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Smith & Nephew Settles U.S. Bribery Allegations




British medical device maker Smith & Nephew plc is paying $22.2 million to settle allegations that its subsidiaries paid bribes to win business in Greece.

In court papers filed Feb. 6, the U.S. Department of Justice and U.S. Securities and Exchange Commission (SEC) accused Smith & Nephew of charging a Greek distributor full price for its products, then paying to shell companies the amount of discounts usually given.

The money sent to the shell companies was used to bribe publicly employed Greek healthcare providers, according to court documents.Between 1998 and 2008, Smith & Nephew's U.S. and German subsidiaries authorized about $9.4 million in payments to induce the purchase of its medical devices, lawmakers said.

The SEC’s complaint contends that Smith &Nephew subsidiaries created a "slush fund" that make illicit payments to public doctors employed by government hospitals or agencies in Greece. On paper, it appeared as though Smith & Nephew’s subsidiaries were paying for marketing services, but no services actually were performed. The scheme basically created off-shore funds that were not subject to Greek taxes to pay bribes to public doctors to purchase Smith & Nephew products.

“Smith & Nephew’s subsidiaries chose a path of corruption rather than fair and honest competition,” Kara Novaco Brockmeyer, chief of the SEC Enforcement Division’s Foreign Corrupt Practices Act Unit, said in a prepared statement. “The SEC will continue to hold companies liable as we investigate the medical device industry for this type of illegal behavior.”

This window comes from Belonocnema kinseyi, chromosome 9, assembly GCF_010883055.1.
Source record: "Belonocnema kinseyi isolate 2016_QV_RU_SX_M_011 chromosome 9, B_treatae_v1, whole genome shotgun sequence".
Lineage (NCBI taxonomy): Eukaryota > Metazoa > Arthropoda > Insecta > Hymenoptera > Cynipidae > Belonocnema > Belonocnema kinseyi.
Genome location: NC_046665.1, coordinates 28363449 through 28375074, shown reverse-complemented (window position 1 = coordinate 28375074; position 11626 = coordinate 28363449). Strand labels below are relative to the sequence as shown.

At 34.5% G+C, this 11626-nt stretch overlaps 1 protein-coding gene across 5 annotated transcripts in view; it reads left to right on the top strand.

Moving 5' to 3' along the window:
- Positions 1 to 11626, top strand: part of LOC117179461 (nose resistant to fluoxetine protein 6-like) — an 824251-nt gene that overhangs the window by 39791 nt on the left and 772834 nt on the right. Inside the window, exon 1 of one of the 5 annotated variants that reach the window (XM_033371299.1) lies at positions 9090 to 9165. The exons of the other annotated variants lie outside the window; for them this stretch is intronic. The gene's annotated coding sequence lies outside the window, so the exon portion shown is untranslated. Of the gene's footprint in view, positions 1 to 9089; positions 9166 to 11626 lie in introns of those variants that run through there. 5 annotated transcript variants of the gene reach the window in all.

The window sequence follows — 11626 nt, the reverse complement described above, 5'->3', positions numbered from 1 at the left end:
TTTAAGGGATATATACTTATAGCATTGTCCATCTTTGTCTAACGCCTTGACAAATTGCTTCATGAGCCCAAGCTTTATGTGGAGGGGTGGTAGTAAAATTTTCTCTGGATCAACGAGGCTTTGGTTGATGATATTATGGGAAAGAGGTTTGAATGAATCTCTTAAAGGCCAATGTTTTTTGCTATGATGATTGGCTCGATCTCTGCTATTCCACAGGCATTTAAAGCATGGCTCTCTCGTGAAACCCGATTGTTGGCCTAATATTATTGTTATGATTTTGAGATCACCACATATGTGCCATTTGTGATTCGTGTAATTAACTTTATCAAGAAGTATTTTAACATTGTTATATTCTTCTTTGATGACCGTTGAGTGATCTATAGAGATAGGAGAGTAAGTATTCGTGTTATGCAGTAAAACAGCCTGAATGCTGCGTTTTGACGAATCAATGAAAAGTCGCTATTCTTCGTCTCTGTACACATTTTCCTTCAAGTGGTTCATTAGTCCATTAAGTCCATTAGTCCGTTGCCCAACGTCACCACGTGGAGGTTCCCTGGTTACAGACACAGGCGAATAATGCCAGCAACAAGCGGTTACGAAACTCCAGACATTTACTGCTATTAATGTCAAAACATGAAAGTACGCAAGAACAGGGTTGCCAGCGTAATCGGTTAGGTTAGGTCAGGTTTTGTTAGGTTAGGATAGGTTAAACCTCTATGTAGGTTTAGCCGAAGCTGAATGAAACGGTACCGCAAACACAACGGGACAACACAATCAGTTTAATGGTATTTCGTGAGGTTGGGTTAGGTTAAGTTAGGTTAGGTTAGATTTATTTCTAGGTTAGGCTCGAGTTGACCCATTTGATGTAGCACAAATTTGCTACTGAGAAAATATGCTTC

The SEC’s complaint was filed in U.S. District Court inWashington, D.C. It provided an overview of Smith &Nephew's corporate structure as well as a brief history of the alleged misconduct, stating that the firm's U.S.-based subsidiary, Smith &Nephew Inc., and its German subsidiary, Smith &Nephew Orthopaedics GmbH, have sold products inGreece since the 1970s through Greek distributors. Greece has a national healthcare system in which most hospitals are publicly-owned and operated; doctors working at those hospitals are government employees and “foreign officials” as defined in the Foreign Corrupt Practices Act (FCPA).

The SEC claims the alleged misconduct began in 1997, when Smith & Nephew’s subsidiaries developed a scheme to make payments to three United Kingdom-based shell entities controlled by the distributor. Those funds were used by the distributor to pay bribes to Greek doctors on behalf of the Smith & Nephew subsidiaries.

Smith & Nephew failed to stop the bribery once employees became aware of the payments. In one e-mail exchange between employees at the U.S. subsidiary and a distributor over the amount of the commissions, the distributor stated, “… In case it is not clear to you, please understand that I am paying cash incentives right after each surgery…” Smith & Nephew Inc., however, did not reduce commissions.

Smith & Nephew agreed to settle the SEC’s charges by paying more than $5.4 million in disgorgement and prejudgment interest. Its subsidiary Smith & Nephew Inc. agreed to pay a $16.8 million fine as part of a deferred prosecution agreement with the Department of Justice. The company also agreed to boost internal controls as well as allow an independent compliance monitor to review its FCPA compliance program for 18 months.

The SEC’s investigation was conducted by Tracy L. Price of the Enforcement Division’s FCPA Unit along with Brent S. Mitchell and Reid A. Muoio.



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